Priti Patel Priti Patel. Photo: Simon Dawson / No 10 Downing Street / Flickr, license linked at bottom of article

The racist abuse of black England football players has been fuelled by the Tory culture war, but the popular backlash against it marks a turning point, argues Yonas Makoni 

After England’s defeat at the Euro finals, the social media pages of three black players Marcus Rashford, Jadon Sancho and Bukayo Saka were flooded with racist abuse and a Marcus Rashford mural in Manchester was vandalised – before being covered with messages of support.

There has been widespread debate about the nationalism, racism and antisocial behaviour that often rears its head during these football tournaments. It’s fair to say, at least, that these events expose the latent racism and nationalism that still hides in British society.

On the other hand, the widespread backlash and condemnation of these actions show just how far the anti-racist movement has succeeded in shifting the general consensus.

During the tournament, much of the debate focused around the players’ bending of the knee in solidarity with Black Lives Matter and as a gesture of anti-racism. Priti Patel came under fire for not condemning fans who were booing this gesture – insinuating that visible expressions of anti-racism are an attack on the white majority. This, of course, is part of the government’s long-standing strategy of mobilising the ‘silent majority’ against ‘wokeism’.

The course of events, however, has called the effectiveness of this strategy into doubt. While relatively little attention was paid to the knee debacle, the football players pushed back hard against the abuse they received and led a public outcry. Even notoriously racist and right-wing tabloid The Sun has had to jump on the bandwagon, supporting the football players against racism on its front page.

In fact, this moment might lead to a larger backlash against the government’s “anti-wokeism”. According to a recent Yougov poll, 54% of fans in England believe that racism in football ‘exists and is a serious problem’, while only 4% deny its existence altogether. This supports other polls that show that opposition to anti-racism is relatively small.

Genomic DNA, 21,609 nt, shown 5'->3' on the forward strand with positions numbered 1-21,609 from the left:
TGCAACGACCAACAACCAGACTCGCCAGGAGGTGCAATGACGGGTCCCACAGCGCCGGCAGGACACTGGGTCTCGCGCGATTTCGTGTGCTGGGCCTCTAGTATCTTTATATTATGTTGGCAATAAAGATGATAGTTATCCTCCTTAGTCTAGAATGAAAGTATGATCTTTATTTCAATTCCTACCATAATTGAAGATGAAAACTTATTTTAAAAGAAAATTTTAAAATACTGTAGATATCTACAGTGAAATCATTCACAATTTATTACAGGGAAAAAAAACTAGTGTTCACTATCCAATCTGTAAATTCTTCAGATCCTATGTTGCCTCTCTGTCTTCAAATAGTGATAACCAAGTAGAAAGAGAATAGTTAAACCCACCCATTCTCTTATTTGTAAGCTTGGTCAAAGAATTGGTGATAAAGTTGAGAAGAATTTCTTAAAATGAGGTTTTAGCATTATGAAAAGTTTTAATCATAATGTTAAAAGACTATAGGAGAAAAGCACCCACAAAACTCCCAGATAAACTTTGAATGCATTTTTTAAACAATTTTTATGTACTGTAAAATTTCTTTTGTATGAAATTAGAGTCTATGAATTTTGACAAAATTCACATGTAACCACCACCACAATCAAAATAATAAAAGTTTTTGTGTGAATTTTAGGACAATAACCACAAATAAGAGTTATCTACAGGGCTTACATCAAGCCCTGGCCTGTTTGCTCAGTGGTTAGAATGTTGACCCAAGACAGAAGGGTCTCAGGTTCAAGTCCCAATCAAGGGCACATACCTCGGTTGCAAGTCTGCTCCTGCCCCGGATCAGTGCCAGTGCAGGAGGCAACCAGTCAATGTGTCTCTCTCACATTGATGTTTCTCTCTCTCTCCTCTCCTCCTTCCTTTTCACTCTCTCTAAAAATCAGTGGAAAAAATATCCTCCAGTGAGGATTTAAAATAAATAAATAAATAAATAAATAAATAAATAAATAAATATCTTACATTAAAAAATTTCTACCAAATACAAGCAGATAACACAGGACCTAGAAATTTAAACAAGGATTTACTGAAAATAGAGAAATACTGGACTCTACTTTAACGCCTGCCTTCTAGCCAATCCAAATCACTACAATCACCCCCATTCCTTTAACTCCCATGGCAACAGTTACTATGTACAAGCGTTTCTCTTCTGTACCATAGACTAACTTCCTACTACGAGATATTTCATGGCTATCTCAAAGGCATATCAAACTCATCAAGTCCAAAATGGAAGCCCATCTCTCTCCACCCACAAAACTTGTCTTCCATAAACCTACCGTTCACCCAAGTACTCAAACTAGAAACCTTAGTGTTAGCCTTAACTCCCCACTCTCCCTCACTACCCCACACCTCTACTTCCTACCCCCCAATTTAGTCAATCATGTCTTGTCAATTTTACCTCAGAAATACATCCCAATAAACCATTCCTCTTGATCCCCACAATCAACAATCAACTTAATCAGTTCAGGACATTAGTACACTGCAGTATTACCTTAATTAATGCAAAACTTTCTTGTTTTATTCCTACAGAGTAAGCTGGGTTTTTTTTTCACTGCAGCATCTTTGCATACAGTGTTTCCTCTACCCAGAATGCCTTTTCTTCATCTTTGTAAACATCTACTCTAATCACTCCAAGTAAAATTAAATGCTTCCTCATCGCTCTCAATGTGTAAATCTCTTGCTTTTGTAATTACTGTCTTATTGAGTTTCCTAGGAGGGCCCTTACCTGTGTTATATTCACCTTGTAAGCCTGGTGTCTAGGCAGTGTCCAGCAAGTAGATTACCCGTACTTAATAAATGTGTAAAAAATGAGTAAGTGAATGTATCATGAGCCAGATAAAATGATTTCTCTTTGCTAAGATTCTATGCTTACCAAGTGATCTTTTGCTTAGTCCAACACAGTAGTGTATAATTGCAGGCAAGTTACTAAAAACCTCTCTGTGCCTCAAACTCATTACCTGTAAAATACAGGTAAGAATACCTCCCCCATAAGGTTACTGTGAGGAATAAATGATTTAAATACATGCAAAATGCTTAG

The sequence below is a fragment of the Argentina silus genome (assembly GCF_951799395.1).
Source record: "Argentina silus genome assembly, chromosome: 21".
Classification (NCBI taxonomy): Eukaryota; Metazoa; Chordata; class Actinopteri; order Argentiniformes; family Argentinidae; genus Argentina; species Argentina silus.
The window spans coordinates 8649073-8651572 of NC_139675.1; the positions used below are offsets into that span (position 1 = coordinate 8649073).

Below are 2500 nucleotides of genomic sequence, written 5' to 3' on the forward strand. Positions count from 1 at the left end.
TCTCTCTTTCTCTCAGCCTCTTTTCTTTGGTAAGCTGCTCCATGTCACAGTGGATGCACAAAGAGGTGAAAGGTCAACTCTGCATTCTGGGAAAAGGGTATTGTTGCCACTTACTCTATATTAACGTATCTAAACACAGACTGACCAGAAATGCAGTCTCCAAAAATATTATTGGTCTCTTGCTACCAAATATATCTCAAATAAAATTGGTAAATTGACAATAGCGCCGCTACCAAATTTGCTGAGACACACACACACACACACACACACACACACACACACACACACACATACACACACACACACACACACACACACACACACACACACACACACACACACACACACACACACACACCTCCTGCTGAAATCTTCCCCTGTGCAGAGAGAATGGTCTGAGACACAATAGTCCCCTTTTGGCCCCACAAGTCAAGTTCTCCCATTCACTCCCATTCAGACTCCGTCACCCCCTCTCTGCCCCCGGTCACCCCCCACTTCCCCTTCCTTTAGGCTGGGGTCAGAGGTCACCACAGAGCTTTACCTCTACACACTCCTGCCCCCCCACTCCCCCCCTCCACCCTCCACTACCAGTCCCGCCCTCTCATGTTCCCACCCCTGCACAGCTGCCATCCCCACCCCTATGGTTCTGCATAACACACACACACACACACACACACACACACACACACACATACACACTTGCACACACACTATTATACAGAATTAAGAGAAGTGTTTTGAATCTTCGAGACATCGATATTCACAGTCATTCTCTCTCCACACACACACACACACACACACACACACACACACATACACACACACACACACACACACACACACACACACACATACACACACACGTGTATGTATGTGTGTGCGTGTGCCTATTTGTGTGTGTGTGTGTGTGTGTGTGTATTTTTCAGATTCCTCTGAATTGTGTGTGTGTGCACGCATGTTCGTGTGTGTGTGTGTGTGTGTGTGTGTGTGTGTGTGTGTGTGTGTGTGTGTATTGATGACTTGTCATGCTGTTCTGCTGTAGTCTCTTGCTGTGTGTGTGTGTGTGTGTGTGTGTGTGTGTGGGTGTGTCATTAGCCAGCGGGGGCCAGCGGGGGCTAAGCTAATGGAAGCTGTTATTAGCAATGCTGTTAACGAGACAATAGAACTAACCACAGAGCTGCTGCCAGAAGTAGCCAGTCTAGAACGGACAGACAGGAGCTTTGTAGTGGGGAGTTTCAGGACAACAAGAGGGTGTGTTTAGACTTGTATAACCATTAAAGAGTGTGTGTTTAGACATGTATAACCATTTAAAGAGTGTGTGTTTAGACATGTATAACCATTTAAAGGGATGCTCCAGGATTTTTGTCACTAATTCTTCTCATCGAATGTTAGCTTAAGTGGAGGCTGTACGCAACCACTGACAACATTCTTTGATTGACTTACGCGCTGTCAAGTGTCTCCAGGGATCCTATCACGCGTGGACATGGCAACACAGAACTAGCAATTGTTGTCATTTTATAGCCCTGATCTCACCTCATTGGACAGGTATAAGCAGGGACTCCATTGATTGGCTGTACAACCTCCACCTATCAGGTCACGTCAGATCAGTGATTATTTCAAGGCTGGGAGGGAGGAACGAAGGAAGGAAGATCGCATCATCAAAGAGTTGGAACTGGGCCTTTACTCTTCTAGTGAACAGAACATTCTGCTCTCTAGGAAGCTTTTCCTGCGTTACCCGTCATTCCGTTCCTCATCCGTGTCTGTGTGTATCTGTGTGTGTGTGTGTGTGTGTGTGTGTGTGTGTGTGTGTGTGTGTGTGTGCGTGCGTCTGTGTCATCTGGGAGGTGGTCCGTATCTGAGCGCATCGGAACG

This suggests that outright racism in Britain is declining or, at least, is becoming less acceptable in the public sphere. These statistics also call into question superficial interpretations of the Brexit vote being driven primarily by bigotry.

For some time there has been an anti-racist mood in this country exemplified by the working class support for Jeremy Corbyn and sustained anti-racist campaigning. The Black Lives Matter movement has clearly played a huge role in the last year in spreading anti-racist arguments, and the government’s usual strategy of condemning ‘thuggery’ and ‘mob rule’ – such as with the toppling of the Edward Colston statue in Bristol – has not been effective in alienating the majority from the fundamental aims of the movement.

This has opened an opportunity, immediately grabbed by leading football figures, to draw the links between this abuse and the more subtle forms of racism perpetrated and endorsed by our government and media. The effect of their initiative in drawing attention to the government’s role in this should not be underestimated. Priti Patel’s hypocritical denunciations of the abuse were immediately called out by England player Tyrone Mings:

You don’t get to stoke the fire at the beginning of the tournament by labelling our anti-racism message as ‘Gesture Politics’ & then pretend to be disgusted when the very thing we’re campaigning against, happens.

— Tyrone Mings (@OfficialTM_3) July 12, 2021

Gary Neville also argued, correctly, that this racism is “coming from the very top”. Both see through the government’s cynical tactic of condemning outright hate crimes, while tolerating, encouraging and perpetuating the state-driven racism that paves the way for them – e.g. Priti Patel’s plans for sending refugees to offshore immigration centres in Africa.

This is a moment for the movement to really push forward these arguments. There is now a real opportunity to win over many people, who might underestimate the extent of racism in British society and the establishment’s role in perpetuating it. If we do, this could be a breakthrough moment for the anti-racist movement in Britain.

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